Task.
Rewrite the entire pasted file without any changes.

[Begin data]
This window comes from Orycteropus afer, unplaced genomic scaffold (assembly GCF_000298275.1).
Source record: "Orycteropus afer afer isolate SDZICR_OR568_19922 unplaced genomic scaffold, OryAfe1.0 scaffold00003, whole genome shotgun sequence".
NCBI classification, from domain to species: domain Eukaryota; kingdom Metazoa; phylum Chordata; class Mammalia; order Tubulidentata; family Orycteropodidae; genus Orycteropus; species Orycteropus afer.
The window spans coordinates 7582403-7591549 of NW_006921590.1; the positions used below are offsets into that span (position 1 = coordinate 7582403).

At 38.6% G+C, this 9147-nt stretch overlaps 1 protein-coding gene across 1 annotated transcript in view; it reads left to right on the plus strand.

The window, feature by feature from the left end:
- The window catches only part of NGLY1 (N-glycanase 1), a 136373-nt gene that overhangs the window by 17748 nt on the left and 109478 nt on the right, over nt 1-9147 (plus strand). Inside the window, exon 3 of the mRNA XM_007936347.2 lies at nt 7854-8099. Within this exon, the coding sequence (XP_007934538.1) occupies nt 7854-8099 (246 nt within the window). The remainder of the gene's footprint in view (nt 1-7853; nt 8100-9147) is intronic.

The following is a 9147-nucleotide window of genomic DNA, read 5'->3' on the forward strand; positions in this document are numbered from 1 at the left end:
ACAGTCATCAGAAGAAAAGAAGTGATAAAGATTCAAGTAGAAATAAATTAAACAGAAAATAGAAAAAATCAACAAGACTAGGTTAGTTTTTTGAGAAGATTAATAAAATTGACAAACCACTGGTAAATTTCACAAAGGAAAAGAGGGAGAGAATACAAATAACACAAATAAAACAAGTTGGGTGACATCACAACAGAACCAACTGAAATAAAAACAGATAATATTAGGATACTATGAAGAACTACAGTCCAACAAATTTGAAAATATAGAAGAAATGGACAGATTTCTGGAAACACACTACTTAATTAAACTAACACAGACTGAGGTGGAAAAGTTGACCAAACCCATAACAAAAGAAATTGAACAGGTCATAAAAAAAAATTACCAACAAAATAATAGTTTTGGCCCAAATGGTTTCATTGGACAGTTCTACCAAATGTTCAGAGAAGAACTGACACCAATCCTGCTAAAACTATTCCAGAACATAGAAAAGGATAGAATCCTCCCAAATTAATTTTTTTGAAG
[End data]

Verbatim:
This window comes from Orycteropus afer, unplaced genomic scaffold (assembly GCF_000298275.1).
Source record: "Orycteropus afer afer isolate SDZICR_OR568_19922 unplaced genomic scaffold, OryAfe1.0 scaffold00003, whole genome shotgun sequence".
NCBI classification, from domain to species: domain Eukaryota; kingdom Metazoa; phylum Chordata; class Mammalia; order Tubulidentata; family Orycteropodidae; genus Orycteropus; species Orycteropus afer.
The window spans coordinates 7582403-7591549 of NW_006921590.1; the positions used below are offsets into that span (position 1 = coordinate 7582403).

At 38.6% G+C, this 9147-nt stretch overlaps 1 protein-coding gene across 1 annotated transcript in view; it reads left to right on the plus strand.

The window, feature by feature from the left end:
- The window catches only part of NGLY1 (N-glycanase 1), a 136373-nt gene that overhangs the window by 17748 nt on the left and 109478 nt on the right, over nt 1-9147 (plus strand). Inside the window, exon 3 of the mRNA XM_007936347.2 lies at nt 7854-8099. Within this exon, the coding sequence (XP_007934538.1) occupies nt 7854-8099 (246 nt within the window). The remainder of the gene's footprint in view (nt 1-7853; nt 8100-9147) is intronic.

The following is a 9147-nucleotide window of genomic DNA, read 5'->3' on the forward strand; positions in this document are numbered from 1 at the left end:
ACAGTCATCAGAAGAAAAGAAGTGATAAAGATTCAAGTAGAAATAAATTAAACAGAAAATAGAAAAAATCAACAAGACTAGGTTAGTTTTTTGAGAAGATTAATAAAATTGACAAACCACTGGTAAATTTCACAAAGGAAAAGAGGGAGAGAATACAAATAACACAAATAAAACAAGTTGGGTGACATCACAACAGAACCAACTGAAATAAAAACAGATAATATTAGGATACTATGAAGAACTACAGTCCAACAAATTTGAAAATATAGAAGAAATGGACAGATTTCTGGAAACACACTACTTAATTAAACTAACACAGACTGAGGTGGAAAAGTTGACCAAACCCATAACAAAAGAAATTGAACAGGTCATAAAAAAAAATTACCAACAAAATAATAGTTTTGGCCCAAATGGTTTCATTGGACAGTTCTACCAAATGTTCAGAGAAGAACTGACACCAATCCTGCTAAAACTATTCCAGAACATAGAAAAGGATAGAATCCTCCCAAATTAATTTTTTTGAAG